I picked up a different flavor of canned cat food today at the store, and this time I spooned a small amount into the cats' dish before I put the rest of the can into the live trap.  I figured if Cat 2 had a chance to sample, he might be more inclined to catch himself.

Sure enough.  I looked out about 8:30 last night and there he was.  And he was NOT a happy camper.  It was supposed to get pretty cold overnight, so I gathered up a couple old towels and parked the live trap on top of one in the garage with another two thrown over the top so he has some insulation from the floor and he's out of the wind.  Probably not as cozy as curling up with Cat 3, but....

Moving the live trap was interesting.  Unlike Cat 3, Cat 2 is not the suffer in silence type.  The picture does not do any kind of justice to the swearing he was doing.  Not to mention bouncing off the walls and both ends.

Called the vet clinic this morning and had a moment of panic when the vet assistant told me they were full.  Crap!  I don't want to turn him loose, and he can't stay in the live trap.  But when I explained about the trap and the feral business she said they'd get him in.  The recovery kennels were full, but since he's feral, I could bring a crate and they'd let him recover in there.  Whew!

Shocked the heck out of me that he was completely silent in the truck on the way to town.  I put the back seat up in the truck, laid a blanket down (didn't want to chance having to clean cat pee out of the seat) and left the towel over so that he couldn't see me.  Not a murmur.

They called about an hour ago to let me know he tested negative for everything and was out of surgery.  I can pick him up after 4:30 this afternoon.   I'm making them cookies!

Wednesday, March 20, 2013

First Day of Spring and a New Farrier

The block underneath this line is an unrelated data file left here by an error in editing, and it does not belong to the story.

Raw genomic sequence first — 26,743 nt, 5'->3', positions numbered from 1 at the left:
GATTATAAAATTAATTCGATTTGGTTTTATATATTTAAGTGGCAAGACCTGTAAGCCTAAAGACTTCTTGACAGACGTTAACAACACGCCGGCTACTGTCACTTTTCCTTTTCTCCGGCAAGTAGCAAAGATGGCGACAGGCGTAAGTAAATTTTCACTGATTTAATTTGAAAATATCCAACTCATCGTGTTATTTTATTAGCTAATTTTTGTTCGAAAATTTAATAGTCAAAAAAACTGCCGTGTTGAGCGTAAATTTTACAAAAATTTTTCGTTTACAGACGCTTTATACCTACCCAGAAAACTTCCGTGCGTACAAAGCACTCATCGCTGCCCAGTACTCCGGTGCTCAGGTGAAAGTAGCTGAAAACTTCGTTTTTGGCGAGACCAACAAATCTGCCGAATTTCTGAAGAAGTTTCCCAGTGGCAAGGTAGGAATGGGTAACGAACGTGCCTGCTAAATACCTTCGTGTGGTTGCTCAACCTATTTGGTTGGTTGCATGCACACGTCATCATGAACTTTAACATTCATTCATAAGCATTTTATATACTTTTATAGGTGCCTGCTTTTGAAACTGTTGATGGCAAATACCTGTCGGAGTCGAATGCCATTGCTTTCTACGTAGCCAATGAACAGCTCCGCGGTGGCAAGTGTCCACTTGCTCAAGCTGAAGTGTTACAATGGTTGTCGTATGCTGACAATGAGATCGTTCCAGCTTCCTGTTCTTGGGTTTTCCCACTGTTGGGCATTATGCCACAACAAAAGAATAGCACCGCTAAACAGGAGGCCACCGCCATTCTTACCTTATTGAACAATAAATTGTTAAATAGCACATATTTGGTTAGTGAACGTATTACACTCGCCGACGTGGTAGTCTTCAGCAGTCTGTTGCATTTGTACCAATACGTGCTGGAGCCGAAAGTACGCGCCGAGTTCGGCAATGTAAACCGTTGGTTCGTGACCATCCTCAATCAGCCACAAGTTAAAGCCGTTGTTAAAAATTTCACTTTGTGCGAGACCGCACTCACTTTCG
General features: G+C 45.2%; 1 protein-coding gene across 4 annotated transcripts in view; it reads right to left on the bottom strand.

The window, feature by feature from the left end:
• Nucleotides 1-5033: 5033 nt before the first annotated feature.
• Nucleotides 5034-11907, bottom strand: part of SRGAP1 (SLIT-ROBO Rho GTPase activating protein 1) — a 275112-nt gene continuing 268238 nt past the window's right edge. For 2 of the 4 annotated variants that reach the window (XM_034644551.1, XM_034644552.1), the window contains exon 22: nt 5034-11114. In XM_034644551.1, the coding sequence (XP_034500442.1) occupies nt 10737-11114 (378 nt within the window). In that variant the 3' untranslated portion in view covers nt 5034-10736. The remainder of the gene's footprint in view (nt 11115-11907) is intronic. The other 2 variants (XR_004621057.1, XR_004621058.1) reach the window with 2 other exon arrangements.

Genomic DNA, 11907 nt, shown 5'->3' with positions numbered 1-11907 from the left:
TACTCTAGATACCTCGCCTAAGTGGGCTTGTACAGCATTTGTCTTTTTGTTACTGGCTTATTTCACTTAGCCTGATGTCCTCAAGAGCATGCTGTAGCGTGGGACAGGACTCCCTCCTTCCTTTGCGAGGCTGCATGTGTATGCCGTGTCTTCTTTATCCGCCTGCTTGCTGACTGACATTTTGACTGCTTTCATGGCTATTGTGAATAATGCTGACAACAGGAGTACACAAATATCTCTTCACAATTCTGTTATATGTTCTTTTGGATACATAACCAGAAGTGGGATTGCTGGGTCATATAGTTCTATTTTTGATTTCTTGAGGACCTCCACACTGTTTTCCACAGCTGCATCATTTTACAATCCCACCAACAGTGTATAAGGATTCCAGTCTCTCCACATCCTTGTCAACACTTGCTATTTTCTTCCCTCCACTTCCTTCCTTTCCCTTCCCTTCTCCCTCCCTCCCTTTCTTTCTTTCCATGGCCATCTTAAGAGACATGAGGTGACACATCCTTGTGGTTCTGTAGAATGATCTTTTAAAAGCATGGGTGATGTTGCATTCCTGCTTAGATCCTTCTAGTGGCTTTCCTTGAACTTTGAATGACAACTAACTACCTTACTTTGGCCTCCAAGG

Sunny with a nice breeze.  Sure hope April actually comes with showers!

The farrier called approximately when he said he would, got directions from the closest town, and arrived with his wife just about the time I finished tying up the last horse.  I figured I'd have him start with Rufus and Sunny as they're apt to be either the best or the worst, depending.  

DT turned out to be a stout, solid, older gentleman with a slight limp - especially after Sunny stepped on him.  He talked as slow as he had on the phone - when he could get a word in edgewise.  His wife was a hoot, and rattled on with descriptions of her horses, relatives, etc. for most of the time.

Rufus went to sleep.  Sunny was tolerably good, although he did manage to step on the poor guy's foot.  I won't say he does the most careful trim I've ever seen, and he didn't appear to fuss around with angles, or leveling, and he didn't do a lot of rasping. He said he's been trimming for about 25 years give or take, and apparently he does mostly cow ponies and riding horses - no show barns. But he did a neat, workmanlike job, didn't mess with frogs, trim them short, or do anything drastic.  And he was quiet with the horses, which I liked.

I explained about Rufus's toe-jabbing problem and he did check out his shoes before he pulled them.  I didn't have Rufus reset - I figure he can go barefoot at least until his next trim and maybe I'll have shoes put back on. 

I deliberately left Thunder tied where he could see what was going on, and pulled him out third. He's pretty good about monkey-see, monkey-do, and I figured if the first two went smoothly he'd be calmer.  He's leery of strange men, but he's always been good about getting his feet trimmed.  DT was sitting down on his tool box when I walked Thunder over.  Thunder, of course, had to snort and blow a bit, but stood where I'd put him, although his eyes got big and he stretched up on his toes when DT stood up to say hello. 

DT scratched his neck and talked to him for a few minutes until Thunder stopped being quite so tall, then went to work on his feet.  Which tends to be the trick with Thunder - just don't pull out a needle, and you're all good.  Although he's still going to keep a darn close eye on you.  He's all checked out on stranger-danger.  He blew at J when she came over pet him, but didn't give her the big eyes and high head treatment which didn't surprise me in the slightest.  He's never minded strange women near as much.